Special, long-term support crucial to ensure best care for children orphaned by COVID-19 hinh anh 1Chilren in a quarantine facility (Photo: VNA)
Hanoi (VNA) – COVID-19 has killed over 19,000 people in Vietnam, leaving thousands of children orphaned. More than ever, they are in need of special and long-term care to ensure their comprehensive development.

According to the Ho Chi Minh City Department of Education and Training, over 1,500 students in local schools have lost their parents in only two months. But the figure may be much higher in reality when considering all the children not included in the education system.

Head of the Children Department under the Ministry of Labour, Invalids and Social Affairs Dang Hoa Nam said that the crisis caused by COVID-19 is different from others in that there is a crucial need to take care of both physical and psychological health for children to ease their psychological trauma, especially among orphans.

The Children Department has asked localities to make accurate lists of needy children, especially children orphaned by COVID-19, in order to give them timely and full support and ensure that no child is left behind, and no child has to leave school due to COVID-19.

Along with efforts from the State and local government, many organisations and individuals have joined hands in assisting children in overcoming losses.

Recently, three non-governmental organisations in Vietnam - the Management and Sustainable Development Institute (MSD), Saigon Children’s Charity (saigonchildren) and Capacity Building and Support Center for Women and Children (CSWC) - have joined hands to launch the “You are not alone” campaign to support children orphaned by COVID-19 – the hidden victims of the pandemic.

Special, long-term support crucial to ensure best care for children orphaned by COVID-19 hinh anh 2Illustrative image (Source; VNA)

The “You are not alone” campaign aims to support disadvantaged children orphaned by COVID-19 within the networks of participating organisations, as well as extending support towards the wider community through an open application system where any orphaned child outside their existing networks can seek help.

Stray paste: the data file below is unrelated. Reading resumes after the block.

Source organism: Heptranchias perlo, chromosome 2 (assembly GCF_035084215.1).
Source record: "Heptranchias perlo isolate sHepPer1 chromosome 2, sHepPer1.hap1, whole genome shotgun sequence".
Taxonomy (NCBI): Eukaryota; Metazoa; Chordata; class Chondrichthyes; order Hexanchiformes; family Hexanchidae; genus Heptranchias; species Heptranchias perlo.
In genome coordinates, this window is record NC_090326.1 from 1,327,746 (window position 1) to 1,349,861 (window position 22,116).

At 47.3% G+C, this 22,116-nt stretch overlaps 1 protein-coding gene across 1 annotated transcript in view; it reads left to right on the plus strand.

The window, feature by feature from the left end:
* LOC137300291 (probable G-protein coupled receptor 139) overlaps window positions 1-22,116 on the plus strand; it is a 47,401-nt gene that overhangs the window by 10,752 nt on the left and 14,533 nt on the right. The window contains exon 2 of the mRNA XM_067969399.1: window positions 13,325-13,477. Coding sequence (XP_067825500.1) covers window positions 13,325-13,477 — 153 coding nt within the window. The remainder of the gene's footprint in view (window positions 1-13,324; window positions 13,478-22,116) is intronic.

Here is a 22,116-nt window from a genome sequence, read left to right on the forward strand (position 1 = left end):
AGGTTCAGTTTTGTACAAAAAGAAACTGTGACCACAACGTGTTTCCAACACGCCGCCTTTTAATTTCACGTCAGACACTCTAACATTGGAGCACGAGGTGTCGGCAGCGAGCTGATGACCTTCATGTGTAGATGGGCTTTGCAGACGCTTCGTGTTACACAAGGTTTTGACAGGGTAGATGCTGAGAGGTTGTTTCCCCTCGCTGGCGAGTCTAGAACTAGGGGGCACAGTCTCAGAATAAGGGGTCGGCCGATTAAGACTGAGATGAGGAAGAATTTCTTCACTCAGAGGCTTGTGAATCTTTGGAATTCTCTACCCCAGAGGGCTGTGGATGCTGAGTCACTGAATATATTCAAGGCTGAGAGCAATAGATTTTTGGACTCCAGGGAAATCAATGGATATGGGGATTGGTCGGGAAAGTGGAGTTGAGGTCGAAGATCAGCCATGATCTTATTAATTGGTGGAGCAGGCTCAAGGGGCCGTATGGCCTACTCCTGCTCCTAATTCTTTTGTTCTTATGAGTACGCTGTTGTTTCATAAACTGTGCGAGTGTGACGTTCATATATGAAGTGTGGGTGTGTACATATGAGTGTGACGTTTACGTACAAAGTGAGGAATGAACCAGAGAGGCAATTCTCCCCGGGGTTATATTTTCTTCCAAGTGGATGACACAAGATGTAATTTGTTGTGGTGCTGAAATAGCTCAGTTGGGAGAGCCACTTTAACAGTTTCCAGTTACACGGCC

In order to offer timely and suitable support to the orphans, the Ministry of Labour, Invalids and Social Affairs has asked cities and provinces nationwide to keep updated on the numbers of needy children and the situation of each case as well as the aspirations of the children and their guardians.

The ministry has requested localities to prioritise family-based environment for the children by giving them alternative care in the family of their relatives to ensure best benefits for them. Nursing facilities will be considered the last choice. The ministry’s guidance has received support by many children support organisations, including the UNICEF in Vietnam.

UNICEF Representative in Vietnam Rana Flowers said that this is a timely decision to ensure that children deprived of parental care due to COVID-19 receive the support they need to overcome this incredibly challenging and difficult period, to have love and attention, even though it doesn’t come from their beloved parents, and through this care to thrive and to develop to their full potential.

Holding that institutions are not the best choice for orphans, Flowers stressed the need for the development of a child protection system that ensures alternative family placements are identified and monitored, Government allowances are provided, allowing children at risk to stay in a family environment, in their own community, connected to what they know, able to attend the same school with the same friends and supportive community.

Nguyen Dac Vinh, Chairman of the National Assembly’s Culture and Education Committee said that the support to children orphaned by COVID-19 is not a short-term issue but it needs a long-term policy. He underlined the need for the Government to design long-term and suitable policies to assist the children to overcome difficulties and receive best care until they become adults./.